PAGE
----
Trump dropped the biggest hint yet that he’ll run for president again in 2024.
NGA Chairman Asa Hutchinson, the Republican governor of Arkansas, is against that idea.
He told Insider Trump shouldn’t lead Republicans or the country again.
The Republican chairman of the National Governors Association said on Saturday that Donald Trump should not lead Republicans or the country again.
“I do not believe Trump is the one to lead our party and our country again, as president,” Arkansas Gov. Asa Hutchinson told Insider on the sidelines of the NGA Winter Meeting in Washington, DC.
Insider asked Hutchinson whether he wants Trump to run following a video that recently surfaced in which Trump declares on the golf course that he is “the 45th and the 47th” president.
Asked who should lead instead, Hutchinson said “that’s what the election is all about.”
There’s many choices out there, he added.
“And, you know, the Republican Party has many different voices,” Hutchinson said. “And it’s important in this time to have those voices and they should be concentrating on this election cycle.”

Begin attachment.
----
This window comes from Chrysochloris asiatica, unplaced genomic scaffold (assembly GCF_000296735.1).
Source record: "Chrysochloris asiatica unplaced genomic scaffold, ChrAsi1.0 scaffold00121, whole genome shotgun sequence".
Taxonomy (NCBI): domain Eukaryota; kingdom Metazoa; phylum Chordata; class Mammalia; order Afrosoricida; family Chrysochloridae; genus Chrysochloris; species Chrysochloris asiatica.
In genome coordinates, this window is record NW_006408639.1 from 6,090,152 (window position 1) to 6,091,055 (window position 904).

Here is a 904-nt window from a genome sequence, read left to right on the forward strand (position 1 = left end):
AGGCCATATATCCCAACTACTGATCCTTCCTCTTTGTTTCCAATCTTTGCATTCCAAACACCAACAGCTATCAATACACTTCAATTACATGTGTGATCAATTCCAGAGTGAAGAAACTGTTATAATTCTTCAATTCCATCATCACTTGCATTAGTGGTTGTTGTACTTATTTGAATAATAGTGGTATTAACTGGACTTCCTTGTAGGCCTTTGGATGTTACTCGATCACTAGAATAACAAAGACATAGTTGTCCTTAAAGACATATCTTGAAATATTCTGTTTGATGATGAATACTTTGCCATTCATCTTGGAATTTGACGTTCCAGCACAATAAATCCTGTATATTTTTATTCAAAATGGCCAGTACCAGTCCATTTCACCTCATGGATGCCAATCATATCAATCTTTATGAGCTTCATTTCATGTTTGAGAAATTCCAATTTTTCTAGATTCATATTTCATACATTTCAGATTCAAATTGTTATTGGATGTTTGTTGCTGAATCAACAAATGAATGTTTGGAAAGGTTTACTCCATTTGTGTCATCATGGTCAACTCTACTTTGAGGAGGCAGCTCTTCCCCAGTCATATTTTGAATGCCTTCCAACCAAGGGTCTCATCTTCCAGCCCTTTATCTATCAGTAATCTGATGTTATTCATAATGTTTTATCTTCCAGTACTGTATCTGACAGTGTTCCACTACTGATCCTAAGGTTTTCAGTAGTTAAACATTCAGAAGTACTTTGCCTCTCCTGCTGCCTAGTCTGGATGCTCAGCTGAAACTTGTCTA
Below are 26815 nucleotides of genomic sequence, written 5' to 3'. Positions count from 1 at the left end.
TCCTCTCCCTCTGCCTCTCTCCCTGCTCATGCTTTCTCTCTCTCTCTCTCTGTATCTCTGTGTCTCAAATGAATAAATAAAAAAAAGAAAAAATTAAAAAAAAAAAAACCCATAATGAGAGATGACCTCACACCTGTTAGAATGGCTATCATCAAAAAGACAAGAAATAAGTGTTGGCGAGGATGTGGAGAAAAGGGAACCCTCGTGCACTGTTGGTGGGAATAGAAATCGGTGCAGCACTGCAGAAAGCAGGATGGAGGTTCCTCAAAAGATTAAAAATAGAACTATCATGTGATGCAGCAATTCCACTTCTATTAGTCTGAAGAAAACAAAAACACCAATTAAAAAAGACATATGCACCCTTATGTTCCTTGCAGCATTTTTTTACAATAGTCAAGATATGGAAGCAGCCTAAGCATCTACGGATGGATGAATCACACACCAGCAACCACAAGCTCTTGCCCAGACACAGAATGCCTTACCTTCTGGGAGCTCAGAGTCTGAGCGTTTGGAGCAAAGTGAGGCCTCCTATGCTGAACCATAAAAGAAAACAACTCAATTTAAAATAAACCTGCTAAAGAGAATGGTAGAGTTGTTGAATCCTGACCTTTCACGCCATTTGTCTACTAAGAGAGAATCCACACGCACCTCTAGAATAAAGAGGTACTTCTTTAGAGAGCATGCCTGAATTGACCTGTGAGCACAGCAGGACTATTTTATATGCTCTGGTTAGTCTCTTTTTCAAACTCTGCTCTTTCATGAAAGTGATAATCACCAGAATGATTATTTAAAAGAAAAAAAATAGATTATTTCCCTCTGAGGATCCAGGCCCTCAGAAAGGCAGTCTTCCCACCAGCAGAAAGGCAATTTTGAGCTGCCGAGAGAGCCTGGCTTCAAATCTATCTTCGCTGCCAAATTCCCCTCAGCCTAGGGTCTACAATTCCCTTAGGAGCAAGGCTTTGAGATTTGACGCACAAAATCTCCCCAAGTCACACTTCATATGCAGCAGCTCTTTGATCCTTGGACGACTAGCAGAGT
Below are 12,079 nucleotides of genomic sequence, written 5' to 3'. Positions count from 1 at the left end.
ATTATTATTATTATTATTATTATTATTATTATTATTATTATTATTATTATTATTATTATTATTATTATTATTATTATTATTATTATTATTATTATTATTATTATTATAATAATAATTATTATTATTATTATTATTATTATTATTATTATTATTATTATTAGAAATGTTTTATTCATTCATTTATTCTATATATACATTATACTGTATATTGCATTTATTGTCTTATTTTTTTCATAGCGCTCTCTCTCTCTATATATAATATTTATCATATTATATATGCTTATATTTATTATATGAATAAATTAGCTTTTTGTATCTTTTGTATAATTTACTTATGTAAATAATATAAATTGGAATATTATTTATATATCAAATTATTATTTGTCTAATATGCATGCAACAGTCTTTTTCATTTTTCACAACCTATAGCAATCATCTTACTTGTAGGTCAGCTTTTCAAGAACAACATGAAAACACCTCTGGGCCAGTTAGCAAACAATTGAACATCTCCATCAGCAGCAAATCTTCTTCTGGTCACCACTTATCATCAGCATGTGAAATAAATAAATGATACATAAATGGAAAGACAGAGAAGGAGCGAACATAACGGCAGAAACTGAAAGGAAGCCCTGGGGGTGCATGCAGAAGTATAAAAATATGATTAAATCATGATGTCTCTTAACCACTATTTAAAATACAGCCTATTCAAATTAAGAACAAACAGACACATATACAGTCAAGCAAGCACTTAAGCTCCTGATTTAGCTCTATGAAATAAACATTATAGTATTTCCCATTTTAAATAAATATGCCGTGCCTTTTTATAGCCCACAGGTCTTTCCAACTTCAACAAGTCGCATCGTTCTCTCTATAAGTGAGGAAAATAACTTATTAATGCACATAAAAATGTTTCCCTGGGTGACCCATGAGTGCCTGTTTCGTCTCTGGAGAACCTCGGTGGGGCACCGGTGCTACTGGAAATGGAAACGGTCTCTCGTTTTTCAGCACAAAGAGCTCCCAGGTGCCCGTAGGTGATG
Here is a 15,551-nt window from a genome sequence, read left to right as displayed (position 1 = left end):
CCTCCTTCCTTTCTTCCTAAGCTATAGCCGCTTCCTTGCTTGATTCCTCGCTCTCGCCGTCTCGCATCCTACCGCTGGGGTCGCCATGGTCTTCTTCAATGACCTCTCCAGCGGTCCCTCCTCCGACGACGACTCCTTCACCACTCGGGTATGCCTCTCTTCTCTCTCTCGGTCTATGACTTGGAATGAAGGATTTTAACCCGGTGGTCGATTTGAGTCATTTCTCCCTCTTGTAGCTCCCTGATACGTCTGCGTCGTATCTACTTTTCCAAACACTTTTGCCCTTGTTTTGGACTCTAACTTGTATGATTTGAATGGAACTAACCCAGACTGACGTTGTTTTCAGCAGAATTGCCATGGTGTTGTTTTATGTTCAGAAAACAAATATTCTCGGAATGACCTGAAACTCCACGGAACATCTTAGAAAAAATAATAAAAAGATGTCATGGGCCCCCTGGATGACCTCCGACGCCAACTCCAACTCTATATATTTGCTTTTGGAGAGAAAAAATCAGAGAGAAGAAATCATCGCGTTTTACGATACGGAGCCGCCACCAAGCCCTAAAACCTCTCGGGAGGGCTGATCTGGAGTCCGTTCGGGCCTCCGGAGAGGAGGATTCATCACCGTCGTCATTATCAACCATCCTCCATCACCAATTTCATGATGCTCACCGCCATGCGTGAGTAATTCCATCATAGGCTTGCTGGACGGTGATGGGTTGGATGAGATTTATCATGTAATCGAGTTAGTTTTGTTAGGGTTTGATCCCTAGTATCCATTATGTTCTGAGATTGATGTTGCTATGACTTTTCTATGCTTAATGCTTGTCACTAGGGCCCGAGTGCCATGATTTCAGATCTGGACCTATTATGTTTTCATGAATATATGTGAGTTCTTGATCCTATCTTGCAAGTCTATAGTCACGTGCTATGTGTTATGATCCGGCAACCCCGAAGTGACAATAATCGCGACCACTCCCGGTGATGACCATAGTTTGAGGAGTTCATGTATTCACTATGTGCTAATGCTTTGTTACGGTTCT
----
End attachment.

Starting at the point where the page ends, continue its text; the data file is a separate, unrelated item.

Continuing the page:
Hutchinson, a two-term governor, was one of the first Republican governors to publicly push Trump to start a transition process with President Joe Biden after the 2020 election. He has said that Trump’s continued attempts to discredit the 2020 election results could be a “disaster” for Republican candidates running for office this year.
“I’ve made it clear: This is about the future,” he told Insider. “It’s not about the past elections.”
Earlier, he told reporters, “I don’t believe the election was stolen. I respect the results.”
Trump’s golf course comments are the latest, and perhaps most pointed, in a series of hints that he plans to run for president in 2024.
To become an official candidate, Trump would have to raise or spend more than $5,000 specifically in support of a presidential campaign effort to officially register as a presidential candidate, according to Federal Election Commission guidelines.
John L. Dorman contributed to this story.
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